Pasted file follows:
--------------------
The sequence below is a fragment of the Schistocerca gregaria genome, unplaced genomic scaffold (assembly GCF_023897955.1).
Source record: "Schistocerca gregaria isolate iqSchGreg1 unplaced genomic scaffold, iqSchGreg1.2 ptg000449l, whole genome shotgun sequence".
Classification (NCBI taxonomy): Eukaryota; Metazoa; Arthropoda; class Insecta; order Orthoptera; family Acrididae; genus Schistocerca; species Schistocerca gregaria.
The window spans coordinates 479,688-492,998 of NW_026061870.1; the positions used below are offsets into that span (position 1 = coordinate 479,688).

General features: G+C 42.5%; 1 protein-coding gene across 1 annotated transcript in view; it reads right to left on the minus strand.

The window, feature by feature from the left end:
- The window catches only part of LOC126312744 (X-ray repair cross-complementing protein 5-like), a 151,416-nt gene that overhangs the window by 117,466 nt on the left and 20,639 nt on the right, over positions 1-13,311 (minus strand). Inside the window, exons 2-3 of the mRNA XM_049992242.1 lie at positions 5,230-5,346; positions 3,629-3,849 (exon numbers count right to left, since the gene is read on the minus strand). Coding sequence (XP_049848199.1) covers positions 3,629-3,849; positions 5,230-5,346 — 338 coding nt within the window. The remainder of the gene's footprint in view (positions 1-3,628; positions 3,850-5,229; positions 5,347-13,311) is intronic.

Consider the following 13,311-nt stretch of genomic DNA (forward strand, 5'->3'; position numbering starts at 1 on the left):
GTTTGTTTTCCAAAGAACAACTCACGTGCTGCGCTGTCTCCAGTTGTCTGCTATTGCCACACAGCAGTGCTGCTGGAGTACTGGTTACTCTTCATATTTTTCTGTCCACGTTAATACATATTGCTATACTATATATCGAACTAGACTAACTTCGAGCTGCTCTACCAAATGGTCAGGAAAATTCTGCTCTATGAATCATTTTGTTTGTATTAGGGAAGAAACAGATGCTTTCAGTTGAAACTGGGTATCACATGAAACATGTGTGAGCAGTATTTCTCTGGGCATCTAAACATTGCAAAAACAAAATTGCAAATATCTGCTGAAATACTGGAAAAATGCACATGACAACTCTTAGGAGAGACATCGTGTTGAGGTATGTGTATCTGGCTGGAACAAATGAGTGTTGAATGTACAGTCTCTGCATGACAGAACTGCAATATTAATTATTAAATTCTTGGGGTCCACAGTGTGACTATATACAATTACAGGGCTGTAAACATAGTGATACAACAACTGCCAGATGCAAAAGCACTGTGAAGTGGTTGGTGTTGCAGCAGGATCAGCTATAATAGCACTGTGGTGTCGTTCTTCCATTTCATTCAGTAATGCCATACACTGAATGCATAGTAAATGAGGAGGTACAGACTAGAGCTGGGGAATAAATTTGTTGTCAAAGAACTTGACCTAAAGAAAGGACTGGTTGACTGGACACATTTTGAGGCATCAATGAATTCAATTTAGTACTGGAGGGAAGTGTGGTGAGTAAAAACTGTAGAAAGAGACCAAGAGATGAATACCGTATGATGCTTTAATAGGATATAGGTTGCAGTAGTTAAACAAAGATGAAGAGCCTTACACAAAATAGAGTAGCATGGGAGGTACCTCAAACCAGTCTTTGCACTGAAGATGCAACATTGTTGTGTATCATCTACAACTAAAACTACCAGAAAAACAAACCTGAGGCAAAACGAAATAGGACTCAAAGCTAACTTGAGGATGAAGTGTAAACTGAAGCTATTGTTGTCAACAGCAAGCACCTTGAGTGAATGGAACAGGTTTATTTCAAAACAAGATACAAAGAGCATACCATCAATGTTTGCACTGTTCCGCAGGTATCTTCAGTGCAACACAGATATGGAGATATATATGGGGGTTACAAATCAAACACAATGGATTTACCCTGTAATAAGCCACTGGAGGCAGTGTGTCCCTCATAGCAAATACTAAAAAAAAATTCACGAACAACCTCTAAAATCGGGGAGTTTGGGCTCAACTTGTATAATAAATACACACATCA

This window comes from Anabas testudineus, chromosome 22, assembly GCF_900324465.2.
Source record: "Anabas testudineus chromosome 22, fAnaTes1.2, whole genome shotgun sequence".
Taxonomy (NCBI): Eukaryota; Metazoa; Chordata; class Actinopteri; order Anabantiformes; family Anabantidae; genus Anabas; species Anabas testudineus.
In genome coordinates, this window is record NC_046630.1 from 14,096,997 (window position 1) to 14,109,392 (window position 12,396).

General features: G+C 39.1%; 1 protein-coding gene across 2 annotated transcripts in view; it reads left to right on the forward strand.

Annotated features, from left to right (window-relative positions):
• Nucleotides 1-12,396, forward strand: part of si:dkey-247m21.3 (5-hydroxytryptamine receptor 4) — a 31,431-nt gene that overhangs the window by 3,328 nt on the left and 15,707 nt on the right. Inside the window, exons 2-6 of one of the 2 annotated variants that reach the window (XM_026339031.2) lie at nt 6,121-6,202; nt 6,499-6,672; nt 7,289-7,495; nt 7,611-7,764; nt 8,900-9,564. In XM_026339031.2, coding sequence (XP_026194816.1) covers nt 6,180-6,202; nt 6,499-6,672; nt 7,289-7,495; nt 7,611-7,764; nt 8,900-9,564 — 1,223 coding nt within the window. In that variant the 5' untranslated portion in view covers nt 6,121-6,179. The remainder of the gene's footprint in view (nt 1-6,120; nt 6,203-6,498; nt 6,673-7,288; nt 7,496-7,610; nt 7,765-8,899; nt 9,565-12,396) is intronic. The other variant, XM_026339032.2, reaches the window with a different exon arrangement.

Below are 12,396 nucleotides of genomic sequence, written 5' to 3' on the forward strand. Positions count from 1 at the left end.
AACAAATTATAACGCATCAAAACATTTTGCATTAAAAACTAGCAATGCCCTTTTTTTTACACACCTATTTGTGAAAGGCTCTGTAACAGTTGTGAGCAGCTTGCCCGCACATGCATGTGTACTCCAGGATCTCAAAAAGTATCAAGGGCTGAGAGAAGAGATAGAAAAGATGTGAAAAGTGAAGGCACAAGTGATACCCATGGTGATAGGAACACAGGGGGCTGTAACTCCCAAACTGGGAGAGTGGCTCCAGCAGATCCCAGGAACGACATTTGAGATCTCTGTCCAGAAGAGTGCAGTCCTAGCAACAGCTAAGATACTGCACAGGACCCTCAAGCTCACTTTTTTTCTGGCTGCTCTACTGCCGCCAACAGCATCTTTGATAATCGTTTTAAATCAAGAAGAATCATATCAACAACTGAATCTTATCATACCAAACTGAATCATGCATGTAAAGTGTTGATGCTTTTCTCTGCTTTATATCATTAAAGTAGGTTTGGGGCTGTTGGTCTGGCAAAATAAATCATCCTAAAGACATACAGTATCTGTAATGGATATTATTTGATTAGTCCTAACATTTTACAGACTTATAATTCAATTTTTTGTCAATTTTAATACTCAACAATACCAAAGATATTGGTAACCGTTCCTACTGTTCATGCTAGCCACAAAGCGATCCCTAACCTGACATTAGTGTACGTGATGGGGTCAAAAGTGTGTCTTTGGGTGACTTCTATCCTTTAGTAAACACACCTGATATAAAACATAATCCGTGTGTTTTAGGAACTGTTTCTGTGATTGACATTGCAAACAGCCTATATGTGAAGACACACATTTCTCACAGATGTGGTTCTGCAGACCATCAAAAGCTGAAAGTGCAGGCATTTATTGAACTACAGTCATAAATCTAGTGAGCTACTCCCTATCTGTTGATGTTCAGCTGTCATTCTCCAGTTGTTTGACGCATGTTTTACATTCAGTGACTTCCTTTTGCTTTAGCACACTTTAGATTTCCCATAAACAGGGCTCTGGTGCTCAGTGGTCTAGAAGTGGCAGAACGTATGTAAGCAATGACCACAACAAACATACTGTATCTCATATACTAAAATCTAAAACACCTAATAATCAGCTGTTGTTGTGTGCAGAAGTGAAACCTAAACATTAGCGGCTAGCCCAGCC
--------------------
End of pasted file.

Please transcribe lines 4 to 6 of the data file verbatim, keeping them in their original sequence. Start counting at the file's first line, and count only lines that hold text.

The window spans coordinates 479,688-492,998 of NW_026061870.1; the positions used below are offsets into that span (position 1 = coordinate 479,688).

General features: G+C 42.5%; 1 protein-coding gene across 1 annotated transcript in view; it reads right to left on the minus strand.

The window, feature by feature from the left end: